Clinical Review

Your teenage patient and contraception: Think “long-acting” first

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Noncontraceptive benefits include reduced bleeding
The 3 LNG-IUS methods and the subdermal implant offer several benefits beyond contraception. Because of their progestin content, these methods reduce or even eliminate menses. This benefit can be very helpful for women who experience heavy menstrual periods and the consequent risk of anemia. Because of reduced menstrual flow, users of hormonal LARC methods also commonly experience less cramping associated with menses.

Women with endometriosis often benefit from hormonal LARC methods, as the disease is suppressed by the progestin component. Users of IUDs also have a reduced risk of endometrial cancer.

Contraindications to LARC
There are few contraindications to LARC methods, making them an appropriate choice for most women. The US Medical Eligibility Criteria for Contraceptive Use, 2010, published by the Centers for Disease Control and Prevention (CDC), contain guidelines that are based on the best available evidence.9 Contraceptive methods that are labeled as Category 1 or 2 are not contraindicated for most women. Methods that fall into Category 3 (theoretical or proven risks outweigh the advantages) or Category 4 (unacceptable health risk) are contraindicated (TABLE 2).9

IUDs once were thought to expose women to an increased risk of pelvic inflammatory disease, but this fear has long been disproven. Screening for chlamydia can be performed at the time of placement, as recommended annually for women younger than 25 years. Unless there is concern for active cervical or uterine infection, there is no need to delay insertion of an IUD while awaiting test results. In most cases, women found to have positive cultures after insertion can be treated successfully without IUD removal.

Main adverse effect is altered bleeding patterns
Adverse effects vary depending on the method being used. All LARC methods may affect menstrual patterns. For example, clinical trials involving the copper IUD indicate that abnormal heavy bleeding may lead to discontinuation in up to 10% of users.5,10 Amenorrhea or oligomenorrhea is uncommon with this method and rarely leads to discontinuation. For example, in one trial involving more than 900 women using a copper IUD for up to 5 years, there were no discontinuations due to amenorrhea. Dysmenorrhea may arise, but data from clinical trials indicate that its frequency decreases over time. In one trial, the frequency of any menstrual pain decreased from about 9% of users to 5% after 8 months or more of use.

The LNG-IUS also can be associated with abnormal uterine bleeding. In contrast to the copper IUD, LNG devices tend to reduce menstrual bleeding and can be unpredictable. Clinical trials involving the 5-year 52-mg LNG-IUS indicate that bleeding decreases over time, with as many as 70% of users developing amenorrhea or oligomenorrhea.5,11 However, some women using an LNG-IUS experience heavy bleeding— although the frequency of such bleeding tends to be substantially less than that experienced by copper IUD users.7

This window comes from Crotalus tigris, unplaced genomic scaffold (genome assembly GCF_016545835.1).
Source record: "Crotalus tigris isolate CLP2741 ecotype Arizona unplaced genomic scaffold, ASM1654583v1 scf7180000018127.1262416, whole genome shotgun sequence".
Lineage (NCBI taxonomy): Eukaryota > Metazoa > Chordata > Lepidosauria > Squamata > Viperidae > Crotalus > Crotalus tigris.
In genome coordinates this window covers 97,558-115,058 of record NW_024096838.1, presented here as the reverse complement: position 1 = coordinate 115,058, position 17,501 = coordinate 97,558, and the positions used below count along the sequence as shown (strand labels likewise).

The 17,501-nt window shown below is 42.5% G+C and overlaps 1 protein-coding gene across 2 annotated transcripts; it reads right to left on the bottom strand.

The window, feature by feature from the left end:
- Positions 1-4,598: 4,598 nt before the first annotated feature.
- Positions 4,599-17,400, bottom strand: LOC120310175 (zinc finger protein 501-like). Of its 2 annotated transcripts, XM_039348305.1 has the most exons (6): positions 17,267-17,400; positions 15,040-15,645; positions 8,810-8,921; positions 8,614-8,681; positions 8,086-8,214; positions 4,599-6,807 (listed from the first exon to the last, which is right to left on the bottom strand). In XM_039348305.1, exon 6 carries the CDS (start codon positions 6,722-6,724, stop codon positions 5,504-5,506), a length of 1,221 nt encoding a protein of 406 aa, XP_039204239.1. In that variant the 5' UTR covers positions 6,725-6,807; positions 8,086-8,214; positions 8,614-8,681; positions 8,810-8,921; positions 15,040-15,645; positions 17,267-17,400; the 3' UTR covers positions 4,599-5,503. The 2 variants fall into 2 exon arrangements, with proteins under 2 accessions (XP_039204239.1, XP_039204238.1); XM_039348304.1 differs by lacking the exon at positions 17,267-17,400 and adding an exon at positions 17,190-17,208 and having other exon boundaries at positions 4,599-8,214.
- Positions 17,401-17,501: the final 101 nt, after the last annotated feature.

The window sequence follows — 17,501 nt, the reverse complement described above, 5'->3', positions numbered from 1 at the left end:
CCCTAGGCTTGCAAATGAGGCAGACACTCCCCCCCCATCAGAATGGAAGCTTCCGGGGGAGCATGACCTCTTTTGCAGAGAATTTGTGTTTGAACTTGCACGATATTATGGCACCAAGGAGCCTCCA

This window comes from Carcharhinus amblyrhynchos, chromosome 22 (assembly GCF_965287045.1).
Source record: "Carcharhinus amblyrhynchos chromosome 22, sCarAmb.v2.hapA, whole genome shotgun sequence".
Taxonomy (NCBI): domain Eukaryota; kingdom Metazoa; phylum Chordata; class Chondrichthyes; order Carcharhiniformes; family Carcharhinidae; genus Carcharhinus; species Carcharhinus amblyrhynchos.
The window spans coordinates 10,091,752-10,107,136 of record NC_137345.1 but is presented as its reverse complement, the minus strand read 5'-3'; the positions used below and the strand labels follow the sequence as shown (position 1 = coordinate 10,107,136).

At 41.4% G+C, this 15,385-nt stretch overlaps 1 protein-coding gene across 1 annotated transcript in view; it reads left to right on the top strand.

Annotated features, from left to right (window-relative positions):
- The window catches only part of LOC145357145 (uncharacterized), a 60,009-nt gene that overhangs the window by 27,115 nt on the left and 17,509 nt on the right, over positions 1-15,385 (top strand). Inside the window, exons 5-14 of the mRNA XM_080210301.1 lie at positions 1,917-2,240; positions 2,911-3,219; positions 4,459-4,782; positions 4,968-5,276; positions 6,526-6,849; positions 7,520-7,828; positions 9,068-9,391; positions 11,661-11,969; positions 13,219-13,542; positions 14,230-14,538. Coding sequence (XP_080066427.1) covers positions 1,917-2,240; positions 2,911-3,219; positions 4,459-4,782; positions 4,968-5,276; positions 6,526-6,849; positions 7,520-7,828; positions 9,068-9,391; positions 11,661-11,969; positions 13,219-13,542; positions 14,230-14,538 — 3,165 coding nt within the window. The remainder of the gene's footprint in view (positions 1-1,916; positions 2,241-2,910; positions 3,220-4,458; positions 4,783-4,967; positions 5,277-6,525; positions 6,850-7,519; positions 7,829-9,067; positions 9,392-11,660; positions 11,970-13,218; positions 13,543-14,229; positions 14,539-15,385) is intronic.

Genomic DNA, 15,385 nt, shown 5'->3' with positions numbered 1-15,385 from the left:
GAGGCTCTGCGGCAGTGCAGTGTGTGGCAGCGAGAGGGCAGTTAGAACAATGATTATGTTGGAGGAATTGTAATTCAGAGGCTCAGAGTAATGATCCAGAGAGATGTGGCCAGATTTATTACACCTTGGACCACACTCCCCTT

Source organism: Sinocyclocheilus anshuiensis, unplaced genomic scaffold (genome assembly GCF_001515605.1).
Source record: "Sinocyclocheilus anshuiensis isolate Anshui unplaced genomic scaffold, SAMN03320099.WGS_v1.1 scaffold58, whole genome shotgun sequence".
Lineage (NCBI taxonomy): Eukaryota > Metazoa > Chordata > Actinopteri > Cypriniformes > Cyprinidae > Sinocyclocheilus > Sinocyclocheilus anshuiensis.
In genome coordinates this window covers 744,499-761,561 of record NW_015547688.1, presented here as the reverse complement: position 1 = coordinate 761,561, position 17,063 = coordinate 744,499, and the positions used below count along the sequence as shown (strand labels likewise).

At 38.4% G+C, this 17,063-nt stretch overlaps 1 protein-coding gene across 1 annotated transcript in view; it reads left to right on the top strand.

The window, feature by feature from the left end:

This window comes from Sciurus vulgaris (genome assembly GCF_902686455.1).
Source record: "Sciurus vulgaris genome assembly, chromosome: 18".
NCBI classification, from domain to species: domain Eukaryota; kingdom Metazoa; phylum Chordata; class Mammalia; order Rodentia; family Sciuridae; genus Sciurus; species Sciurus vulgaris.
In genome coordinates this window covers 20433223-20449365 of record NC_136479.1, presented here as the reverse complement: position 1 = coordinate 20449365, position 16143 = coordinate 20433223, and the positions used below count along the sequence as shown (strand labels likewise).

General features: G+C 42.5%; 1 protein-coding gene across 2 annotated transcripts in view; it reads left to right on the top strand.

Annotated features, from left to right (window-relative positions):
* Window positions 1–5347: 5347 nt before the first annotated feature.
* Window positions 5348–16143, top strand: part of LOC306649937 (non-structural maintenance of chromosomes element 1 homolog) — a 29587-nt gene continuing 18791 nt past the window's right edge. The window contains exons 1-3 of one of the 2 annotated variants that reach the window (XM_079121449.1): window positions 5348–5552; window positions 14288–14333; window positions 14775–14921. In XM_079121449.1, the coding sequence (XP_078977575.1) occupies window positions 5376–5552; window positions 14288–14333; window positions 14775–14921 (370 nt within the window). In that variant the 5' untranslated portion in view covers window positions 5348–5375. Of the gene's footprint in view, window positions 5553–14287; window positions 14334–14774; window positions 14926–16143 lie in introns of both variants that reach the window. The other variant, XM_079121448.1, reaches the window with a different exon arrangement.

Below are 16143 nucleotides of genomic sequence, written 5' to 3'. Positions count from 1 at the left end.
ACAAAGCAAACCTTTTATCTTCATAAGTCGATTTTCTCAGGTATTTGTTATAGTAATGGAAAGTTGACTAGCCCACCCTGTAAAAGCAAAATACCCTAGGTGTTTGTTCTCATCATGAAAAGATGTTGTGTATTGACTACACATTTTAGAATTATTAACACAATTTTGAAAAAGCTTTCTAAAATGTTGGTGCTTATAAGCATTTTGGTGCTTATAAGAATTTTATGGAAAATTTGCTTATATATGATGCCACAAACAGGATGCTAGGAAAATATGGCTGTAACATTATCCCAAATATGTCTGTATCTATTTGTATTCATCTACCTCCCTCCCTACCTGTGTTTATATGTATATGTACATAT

A lack of comparative trials makes it unclear whether the newer 3-year LNG-IUS devices are associated with a significantly altered bleeding pattern. Noncomparative data from the package insert for Skyla suggest that women using it may have a higher frequency of heavy menstrual bleeding and less amenorrhea than users of the 5-year device.6

Data from a 3-year clinical trial of the newest 52-mg LNG-IUS (Liletta) indicate that bleeding and dysmenorrhea led to discontinuation 1% to 2% of the time.2

Although the concentration of progestincirculating systemically is low with the various LNG-IUS devices, some women may experience symptoms such as mood swings, headaches, acne, and breast tenderness.

Expulsions during the first year of use of the copper IUD and the 3 LNG-IUS devices range from 2% to 10%, with the higher rates associated with immediate postpartum insertion.5

Uterine perforation has been reported in about 1 of every 1,000 insertions. Other adverse events are uncommon.

Clinical trials indicate that about 11% of implant users will discontinue the method due to bleeding abnormalities.12 About 25% to 30% of users will experience heavy or prolonged bleeding, while up to 33% will experience infrequent bleeding or amenorrhea. About 50% of implant users will experience improved bleeding patterns over time.

Other reasons for discontinuation of implant use in a very small percentage of users include emotional lability, weight gain, acne, and headaches.4 Complications due to insertion and removal are rare and include pain, bleeding, and hematoma formation.

Public health impact of LARC methods
An important question in regard to LARC use is: How do we best provide safe and effective contraception for teens and young adult women? There is increasing evidence that, with appropriate counseling and the removal of cost barriers, LARC methods can have a significant public health impact in this population.

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Does the injection of ketorolac prior to IUD placement reduce pain?

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